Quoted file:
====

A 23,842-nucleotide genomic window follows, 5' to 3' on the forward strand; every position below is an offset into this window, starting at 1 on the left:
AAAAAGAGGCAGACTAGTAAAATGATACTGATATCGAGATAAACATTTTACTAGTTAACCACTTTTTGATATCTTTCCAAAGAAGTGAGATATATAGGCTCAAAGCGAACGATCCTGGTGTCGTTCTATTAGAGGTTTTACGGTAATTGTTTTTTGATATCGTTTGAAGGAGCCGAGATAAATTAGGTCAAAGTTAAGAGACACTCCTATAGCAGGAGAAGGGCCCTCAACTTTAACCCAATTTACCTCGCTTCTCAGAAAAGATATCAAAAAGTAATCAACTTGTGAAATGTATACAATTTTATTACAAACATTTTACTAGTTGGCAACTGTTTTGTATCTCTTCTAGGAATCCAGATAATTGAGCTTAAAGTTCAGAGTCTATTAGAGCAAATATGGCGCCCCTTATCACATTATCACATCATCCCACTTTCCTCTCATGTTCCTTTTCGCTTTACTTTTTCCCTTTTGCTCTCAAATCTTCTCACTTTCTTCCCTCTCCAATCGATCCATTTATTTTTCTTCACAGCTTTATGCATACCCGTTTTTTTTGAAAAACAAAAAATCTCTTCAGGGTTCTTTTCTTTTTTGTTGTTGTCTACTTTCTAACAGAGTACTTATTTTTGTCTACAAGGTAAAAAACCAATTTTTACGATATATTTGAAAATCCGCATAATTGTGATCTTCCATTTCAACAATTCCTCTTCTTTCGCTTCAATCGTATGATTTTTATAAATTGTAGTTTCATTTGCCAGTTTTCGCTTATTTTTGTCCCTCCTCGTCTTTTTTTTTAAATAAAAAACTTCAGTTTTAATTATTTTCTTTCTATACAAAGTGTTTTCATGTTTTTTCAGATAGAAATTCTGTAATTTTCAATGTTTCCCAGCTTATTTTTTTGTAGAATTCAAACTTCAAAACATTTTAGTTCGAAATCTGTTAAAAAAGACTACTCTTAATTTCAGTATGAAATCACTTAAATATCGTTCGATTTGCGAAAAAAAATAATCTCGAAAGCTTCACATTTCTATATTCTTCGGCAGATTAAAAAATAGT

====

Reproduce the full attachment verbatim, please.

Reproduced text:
A 23,842-nucleotide genomic window follows, 5' to 3' on the forward strand; every position below is an offset into this window, starting at 1 on the left:
AAAAAGAGGCAGACTAGTAAAATGATACTGATATCGAGATAAACATTTTACTAGTTAACCACTTTTTGATATCTTTCCAAAGAAGTGAGATATATAGGCTCAAAGCGAACGATCCTGGTGTCGTTCTATTAGAGGTTTTACGGTAATTGTTTTTTGATATCGTTTGAAGGAGCCGAGATAAATTAGGTCAAAGTTAAGAGACACTCCTATAGCAGGAGAAGGGCCCTCAACTTTAACCCAATTTACCTCGCTTCTCAGAAAAGATATCAAAAAGTAATCAACTTGTGAAATGTATACAATTTTATTACAAACATTTTACTAGTTGGCAACTGTTTTGTATCTCTTCTAGGAATCCAGATAATTGAGCTTAAAGTTCAGAGTCTATTAGAGCAAATATGGCGCCCCTTATCACATTATCACATCATCCCACTTTCCTCTCATGTTCCTTTTCGCTTTACTTTTTCCCTTTTGCTCTCAAATCTTCTCACTTTCTTCCCTCTCCAATCGATCCATTTATTTTTCTTCACAGCTTTATGCATACCCGTTTTTTTTGAAAAACAAAAAATCTCTTCAGGGTTCTTTTCTTTTTTGTTGTTGTCTACTTTCTAACAGAGTACTTATTTTTGTCTACAAGGTAAAAAACCAATTTTTACGATATATTTGAAAATCCGCATAATTGTGATCTTCCATTTCAACAATTCCTCTTCTTTCGCTTCAATCGTATGATTTTTATAAATTGTAGTTTCATTTGCCAGTTTTCGCTTATTTTTGTCCCTCCTCGTCTTTTTTTTTAAATAAAAAACTTCAGTTTTAATTATTTTCTTTCTATACAAAGTGTTTTCATGTTTTTTCAGATAGAAATTCTGTAATTTTCAATGTTTCCCAGCTTATTTTTTTGTAGAATTCAAACTTCAAAACATTTTAGTTCGAAATCTGTTAAAAAAGACTACTCTTAATTTCAGTATGAAATCACTTAAATATCGTTCGATTTGCGAAAAAAAATAATCTCGAAAGCTTCACATTTCTATATTCTTCGGCAGATTAAAAAATAGT